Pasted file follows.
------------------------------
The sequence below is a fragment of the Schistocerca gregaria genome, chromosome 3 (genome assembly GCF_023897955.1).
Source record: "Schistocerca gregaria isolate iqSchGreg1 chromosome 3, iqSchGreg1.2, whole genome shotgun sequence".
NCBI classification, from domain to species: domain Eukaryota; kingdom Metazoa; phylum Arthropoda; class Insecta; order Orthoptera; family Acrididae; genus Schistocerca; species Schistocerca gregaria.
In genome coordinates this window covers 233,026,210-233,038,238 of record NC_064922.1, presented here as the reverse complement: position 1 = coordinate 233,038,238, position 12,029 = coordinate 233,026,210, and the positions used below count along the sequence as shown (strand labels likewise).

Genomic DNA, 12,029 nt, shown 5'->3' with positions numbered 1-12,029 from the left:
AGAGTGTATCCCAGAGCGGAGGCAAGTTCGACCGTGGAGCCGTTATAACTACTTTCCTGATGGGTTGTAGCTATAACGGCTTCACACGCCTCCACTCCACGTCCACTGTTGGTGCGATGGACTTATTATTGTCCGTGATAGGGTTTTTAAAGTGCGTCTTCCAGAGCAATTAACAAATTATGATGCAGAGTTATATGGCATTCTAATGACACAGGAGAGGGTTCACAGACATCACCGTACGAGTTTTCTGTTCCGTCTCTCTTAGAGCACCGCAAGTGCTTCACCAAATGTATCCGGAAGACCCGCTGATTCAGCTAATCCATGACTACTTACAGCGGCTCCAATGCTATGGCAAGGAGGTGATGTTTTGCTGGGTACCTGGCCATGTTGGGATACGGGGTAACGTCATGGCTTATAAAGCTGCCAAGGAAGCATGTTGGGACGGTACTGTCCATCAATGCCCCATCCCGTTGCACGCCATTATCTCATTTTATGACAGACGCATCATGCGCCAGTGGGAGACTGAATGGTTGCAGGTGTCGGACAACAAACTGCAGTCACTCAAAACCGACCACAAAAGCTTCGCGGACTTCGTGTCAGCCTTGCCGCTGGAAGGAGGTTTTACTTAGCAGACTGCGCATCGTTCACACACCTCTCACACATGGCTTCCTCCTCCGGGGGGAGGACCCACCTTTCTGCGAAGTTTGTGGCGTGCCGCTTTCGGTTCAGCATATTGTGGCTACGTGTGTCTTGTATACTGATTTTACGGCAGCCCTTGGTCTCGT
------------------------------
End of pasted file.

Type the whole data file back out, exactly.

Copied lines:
The sequence below is a fragment of the Schistocerca gregaria genome, chromosome 3 (genome assembly GCF_023897955.1).
Source record: "Schistocerca gregaria isolate iqSchGreg1 chromosome 3, iqSchGreg1.2, whole genome shotgun sequence".
NCBI classification, from domain to species: domain Eukaryota; kingdom Metazoa; phylum Arthropoda; class Insecta; order Orthoptera; family Acrididae; genus Schistocerca; species Schistocerca gregaria.
In genome coordinates this window covers 233,026,210-233,038,238 of record NC_064922.1, presented here as the reverse complement: position 1 = coordinate 233,038,238, position 12,029 = coordinate 233,026,210, and the positions used below count along the sequence as shown (strand labels likewise).

Genomic DNA, 12,029 nt, shown 5'->3' with positions numbered 1-12,029 from the left:
AGAGTGTATCCCAGAGCGGAGGCAAGTTCGACCGTGGAGCCGTTATAACTACTTTCCTGATGGGTTGTAGCTATAACGGCTTCACACGCCTCCACTCCACGTCCACTGTTGGTGCGATGGACTTATTATTGTCCGTGATAGGGTTTTTAAAGTGCGTCTTCCAGAGCAATTAACAAATTATGATGCAGAGTTATATGGCATTCTAATGACACAGGAGAGGGTTCACAGACATCACCGTACGAGTTTTCTGTTCCGTCTCTCTTAGAGCACCGCAAGTGCTTCACCAAATGTATCCGGAAGACCCGCTGATTCAGCTAATCCATGACTACTTACAGCGGCTCCAATGCTATGGCAAGGAGGTGATGTTTTGCTGGGTACCTGGCCATGTTGGGATACGGGGTAACGTCATGGCTTATAAAGCTGCCAAGGAAGCATGTTGGGACGGTACTGTCCATCAATGCCCCATCCCGTTGCACGCCATTATCTCATTTTATGACAGACGCATCATGCGCCAGTGGGAGACTGAATGGTTGCAGGTGTCGGACAACAAACTGCAGTCACTCAAAACCGACCACAAAAGCTTCGCGGACTTCGTGTCAGCCTTGCCGCTGGAAGGAGGTTTTACTTAGCAGACTGCGCATCGTTCACACACCTCTCACACATGGCTTCCTCCTCCGGGGGGAGGACCCACCTTTCTGCGAAGTTTGTGGCGTGCCGCTTTCGGTTCAGCATATTGTGGCTACGTGTGTCTTGTATACTGATTTTACGGCAGCCCTTGGTCTCGT